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Reduction of neck injuries by improving the occupant interaction with the seat back cushion
Published September 23, 1999 by International Research Council on Biokinetics of Impact in Switzerland
This paper describes in detail the importance of seat back properties in its influence on head injuries in a car crash. The dynamic pressure distribution on the seat back generated by a 50 percentile H III dummy is analyzed during rear-end impacts. Common injury criteria like the NIC, 3 ms max, the accelerations and neck forces/moments of the dummy are investigated as well. The seats have been tested on an active sled facility with a fully reproducible acceleration pulse. The acceleration of the sled was used to simulate the real acceleration of a rear-end crash.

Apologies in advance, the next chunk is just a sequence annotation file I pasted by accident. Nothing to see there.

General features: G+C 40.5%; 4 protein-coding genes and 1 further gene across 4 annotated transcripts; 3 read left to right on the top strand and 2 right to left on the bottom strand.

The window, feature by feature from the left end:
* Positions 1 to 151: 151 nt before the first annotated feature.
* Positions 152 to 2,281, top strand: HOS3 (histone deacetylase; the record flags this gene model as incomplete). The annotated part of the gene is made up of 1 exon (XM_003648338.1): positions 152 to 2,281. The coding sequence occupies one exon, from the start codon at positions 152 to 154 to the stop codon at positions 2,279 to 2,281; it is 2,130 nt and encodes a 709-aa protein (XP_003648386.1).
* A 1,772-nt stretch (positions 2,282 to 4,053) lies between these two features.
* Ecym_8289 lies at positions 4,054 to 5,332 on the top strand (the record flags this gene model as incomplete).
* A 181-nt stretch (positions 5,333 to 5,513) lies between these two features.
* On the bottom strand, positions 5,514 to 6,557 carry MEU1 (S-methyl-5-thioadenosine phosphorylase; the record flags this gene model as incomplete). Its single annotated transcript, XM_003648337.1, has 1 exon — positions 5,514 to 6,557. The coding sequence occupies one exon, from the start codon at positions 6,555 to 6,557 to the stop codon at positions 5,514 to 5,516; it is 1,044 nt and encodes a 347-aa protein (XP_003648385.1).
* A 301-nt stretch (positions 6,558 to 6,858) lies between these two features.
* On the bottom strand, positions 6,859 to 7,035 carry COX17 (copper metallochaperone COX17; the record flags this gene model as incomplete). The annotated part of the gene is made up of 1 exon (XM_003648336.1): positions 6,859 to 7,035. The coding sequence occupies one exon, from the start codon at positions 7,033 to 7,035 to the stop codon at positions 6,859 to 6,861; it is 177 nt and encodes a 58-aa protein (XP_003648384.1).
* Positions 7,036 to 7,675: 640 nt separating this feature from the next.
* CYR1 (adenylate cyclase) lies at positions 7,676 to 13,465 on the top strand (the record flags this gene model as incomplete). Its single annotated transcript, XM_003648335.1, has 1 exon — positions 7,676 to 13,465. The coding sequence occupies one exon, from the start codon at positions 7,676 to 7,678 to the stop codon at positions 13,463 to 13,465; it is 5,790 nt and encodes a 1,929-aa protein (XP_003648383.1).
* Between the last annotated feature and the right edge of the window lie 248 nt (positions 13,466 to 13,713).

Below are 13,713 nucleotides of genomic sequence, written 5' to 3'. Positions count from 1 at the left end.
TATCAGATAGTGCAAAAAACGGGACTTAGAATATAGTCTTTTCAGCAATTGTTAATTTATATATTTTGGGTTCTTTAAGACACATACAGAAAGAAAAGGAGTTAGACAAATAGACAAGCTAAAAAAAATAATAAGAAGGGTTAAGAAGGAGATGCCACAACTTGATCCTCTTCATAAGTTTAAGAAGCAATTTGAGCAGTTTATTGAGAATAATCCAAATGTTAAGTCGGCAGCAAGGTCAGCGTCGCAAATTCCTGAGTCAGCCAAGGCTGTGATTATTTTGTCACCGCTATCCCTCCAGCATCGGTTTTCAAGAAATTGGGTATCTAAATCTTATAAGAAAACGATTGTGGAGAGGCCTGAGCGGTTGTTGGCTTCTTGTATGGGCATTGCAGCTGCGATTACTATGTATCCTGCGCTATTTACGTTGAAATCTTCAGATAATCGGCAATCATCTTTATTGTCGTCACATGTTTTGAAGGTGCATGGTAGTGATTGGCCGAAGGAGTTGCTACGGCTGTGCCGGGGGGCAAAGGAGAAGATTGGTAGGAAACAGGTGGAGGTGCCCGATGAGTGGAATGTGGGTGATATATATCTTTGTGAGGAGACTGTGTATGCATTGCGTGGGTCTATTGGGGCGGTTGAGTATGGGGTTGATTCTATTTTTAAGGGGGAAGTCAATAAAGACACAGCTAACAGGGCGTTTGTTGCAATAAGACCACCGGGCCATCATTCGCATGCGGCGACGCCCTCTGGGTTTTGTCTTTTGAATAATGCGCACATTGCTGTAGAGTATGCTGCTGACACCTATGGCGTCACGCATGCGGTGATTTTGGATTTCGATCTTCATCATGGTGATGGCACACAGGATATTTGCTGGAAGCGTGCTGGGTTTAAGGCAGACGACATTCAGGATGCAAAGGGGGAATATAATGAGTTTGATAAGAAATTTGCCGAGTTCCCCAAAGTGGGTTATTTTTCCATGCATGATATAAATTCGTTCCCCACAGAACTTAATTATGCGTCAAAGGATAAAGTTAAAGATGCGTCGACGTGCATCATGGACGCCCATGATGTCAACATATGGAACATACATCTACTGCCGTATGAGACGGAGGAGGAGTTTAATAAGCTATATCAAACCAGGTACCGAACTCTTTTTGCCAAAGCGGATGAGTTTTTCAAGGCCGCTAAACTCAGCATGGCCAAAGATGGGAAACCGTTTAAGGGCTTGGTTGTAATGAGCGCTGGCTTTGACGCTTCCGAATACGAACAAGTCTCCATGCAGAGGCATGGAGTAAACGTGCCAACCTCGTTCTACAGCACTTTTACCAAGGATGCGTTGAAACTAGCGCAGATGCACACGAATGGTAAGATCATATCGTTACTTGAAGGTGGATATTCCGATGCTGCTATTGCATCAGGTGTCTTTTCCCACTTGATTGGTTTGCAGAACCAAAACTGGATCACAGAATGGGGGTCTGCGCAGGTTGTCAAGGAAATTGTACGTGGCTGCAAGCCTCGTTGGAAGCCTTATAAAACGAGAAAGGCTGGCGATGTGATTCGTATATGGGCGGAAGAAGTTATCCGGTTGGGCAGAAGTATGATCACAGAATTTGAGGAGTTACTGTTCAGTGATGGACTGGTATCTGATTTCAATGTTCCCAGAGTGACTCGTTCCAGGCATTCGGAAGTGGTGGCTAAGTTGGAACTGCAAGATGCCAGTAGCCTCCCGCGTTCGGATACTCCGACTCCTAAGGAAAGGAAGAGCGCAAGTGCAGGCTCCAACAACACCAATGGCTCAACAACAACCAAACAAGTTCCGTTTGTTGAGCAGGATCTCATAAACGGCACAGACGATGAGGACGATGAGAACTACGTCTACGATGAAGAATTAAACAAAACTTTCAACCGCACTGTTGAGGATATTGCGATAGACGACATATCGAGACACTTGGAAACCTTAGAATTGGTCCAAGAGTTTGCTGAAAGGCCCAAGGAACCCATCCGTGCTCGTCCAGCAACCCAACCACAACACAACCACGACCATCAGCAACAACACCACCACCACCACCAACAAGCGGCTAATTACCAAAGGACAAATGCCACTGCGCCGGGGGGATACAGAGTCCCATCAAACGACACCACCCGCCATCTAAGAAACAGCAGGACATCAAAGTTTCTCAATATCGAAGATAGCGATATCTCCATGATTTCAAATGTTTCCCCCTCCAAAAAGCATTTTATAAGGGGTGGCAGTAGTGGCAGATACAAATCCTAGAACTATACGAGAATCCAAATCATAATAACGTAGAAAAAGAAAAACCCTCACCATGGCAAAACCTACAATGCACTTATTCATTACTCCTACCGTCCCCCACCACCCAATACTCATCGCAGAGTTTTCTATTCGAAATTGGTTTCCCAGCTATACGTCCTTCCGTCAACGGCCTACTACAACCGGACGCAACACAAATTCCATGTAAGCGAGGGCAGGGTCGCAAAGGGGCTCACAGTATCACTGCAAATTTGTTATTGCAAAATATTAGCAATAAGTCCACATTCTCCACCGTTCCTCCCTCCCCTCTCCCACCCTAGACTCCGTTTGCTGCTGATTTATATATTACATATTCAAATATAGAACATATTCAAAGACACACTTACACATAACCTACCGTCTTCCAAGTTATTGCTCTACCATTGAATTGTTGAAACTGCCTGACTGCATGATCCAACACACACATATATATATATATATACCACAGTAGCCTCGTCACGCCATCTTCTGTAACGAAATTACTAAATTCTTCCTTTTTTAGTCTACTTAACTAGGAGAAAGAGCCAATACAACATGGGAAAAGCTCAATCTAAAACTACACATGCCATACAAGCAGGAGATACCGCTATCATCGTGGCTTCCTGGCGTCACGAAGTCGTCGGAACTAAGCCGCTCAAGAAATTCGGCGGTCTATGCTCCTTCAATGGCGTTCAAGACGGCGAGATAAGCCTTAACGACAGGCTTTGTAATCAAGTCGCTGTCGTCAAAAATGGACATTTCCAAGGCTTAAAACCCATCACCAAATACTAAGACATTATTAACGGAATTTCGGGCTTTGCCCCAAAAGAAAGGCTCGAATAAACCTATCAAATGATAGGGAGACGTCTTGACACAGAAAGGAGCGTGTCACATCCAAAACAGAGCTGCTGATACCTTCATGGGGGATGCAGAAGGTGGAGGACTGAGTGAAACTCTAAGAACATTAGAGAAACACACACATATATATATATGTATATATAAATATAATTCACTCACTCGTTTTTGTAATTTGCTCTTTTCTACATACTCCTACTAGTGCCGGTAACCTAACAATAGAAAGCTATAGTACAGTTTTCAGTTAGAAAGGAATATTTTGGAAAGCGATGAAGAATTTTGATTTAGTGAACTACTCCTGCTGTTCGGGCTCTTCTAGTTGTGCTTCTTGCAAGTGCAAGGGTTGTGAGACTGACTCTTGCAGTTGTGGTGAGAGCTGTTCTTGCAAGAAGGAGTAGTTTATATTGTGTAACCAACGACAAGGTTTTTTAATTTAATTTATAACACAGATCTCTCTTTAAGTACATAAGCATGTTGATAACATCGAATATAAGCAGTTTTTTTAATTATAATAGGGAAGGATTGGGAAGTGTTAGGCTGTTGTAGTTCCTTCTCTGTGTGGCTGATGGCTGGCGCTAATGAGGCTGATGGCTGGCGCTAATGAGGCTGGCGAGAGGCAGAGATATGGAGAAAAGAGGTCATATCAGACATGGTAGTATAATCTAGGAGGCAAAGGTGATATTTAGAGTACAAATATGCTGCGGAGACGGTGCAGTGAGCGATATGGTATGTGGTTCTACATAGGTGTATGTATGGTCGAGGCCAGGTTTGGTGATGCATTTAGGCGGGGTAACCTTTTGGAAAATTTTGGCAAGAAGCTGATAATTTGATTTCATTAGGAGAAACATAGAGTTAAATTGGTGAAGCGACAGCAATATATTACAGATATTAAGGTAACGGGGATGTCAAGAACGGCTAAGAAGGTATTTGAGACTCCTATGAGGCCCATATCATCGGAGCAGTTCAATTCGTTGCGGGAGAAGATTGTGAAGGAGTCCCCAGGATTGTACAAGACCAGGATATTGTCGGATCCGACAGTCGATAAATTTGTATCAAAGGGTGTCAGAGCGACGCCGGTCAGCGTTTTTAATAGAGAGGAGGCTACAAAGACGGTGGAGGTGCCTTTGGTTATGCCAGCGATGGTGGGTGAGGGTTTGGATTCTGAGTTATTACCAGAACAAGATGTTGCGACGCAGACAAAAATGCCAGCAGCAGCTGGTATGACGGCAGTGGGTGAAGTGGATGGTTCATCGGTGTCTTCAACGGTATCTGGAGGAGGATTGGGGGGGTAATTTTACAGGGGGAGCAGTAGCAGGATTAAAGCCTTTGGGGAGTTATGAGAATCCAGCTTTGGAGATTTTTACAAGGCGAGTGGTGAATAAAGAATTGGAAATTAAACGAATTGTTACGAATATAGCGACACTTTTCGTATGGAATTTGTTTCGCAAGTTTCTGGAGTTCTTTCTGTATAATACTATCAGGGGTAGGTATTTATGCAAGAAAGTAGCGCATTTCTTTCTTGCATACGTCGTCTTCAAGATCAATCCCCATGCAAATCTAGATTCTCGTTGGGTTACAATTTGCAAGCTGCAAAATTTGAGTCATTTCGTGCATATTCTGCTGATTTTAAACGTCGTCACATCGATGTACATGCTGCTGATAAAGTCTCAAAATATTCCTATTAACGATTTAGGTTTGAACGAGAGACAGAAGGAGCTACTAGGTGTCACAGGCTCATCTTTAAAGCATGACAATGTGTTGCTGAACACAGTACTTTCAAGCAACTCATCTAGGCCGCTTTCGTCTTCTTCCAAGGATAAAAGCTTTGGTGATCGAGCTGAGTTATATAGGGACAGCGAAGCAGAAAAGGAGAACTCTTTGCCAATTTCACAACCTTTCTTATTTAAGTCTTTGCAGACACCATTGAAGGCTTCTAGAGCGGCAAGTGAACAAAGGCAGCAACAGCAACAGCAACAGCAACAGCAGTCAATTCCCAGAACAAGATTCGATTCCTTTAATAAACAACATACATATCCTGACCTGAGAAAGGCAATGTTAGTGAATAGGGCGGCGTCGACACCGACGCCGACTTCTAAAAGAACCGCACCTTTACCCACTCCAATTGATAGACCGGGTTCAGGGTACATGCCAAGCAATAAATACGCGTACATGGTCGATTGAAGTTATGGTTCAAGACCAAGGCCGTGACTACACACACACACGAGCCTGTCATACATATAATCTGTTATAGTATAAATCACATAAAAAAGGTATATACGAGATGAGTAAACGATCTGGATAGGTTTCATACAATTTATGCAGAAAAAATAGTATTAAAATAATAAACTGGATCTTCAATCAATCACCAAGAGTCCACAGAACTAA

The comparison of the dynamic pressure distribution shows that with a soft seat back cushion the pressure starts building up in the lower back and then during acceleration moves up the upper back. With a stiffer seat back cushion the pressure is distributed more evenly over the whole back of the dummy. The body of the dummy dives into the seat back almost without any rotation and therefore the distance between head and head restraint is bigger than with soft cushions. To enlarge the effect of the torso rotation, it is helpful to use a hard cushion on the lower part of the seat back and soft foams on the upper part.
The results of this study show that it is also important to have a look on the cushion of the seat back and not only on the stuffiness of the construction and the development of active head restraint systems. There is still a big potential in decreasing the risk of neck injuries by selecting the appropriate material for the seat back cushion in connection with the seat back construction itself.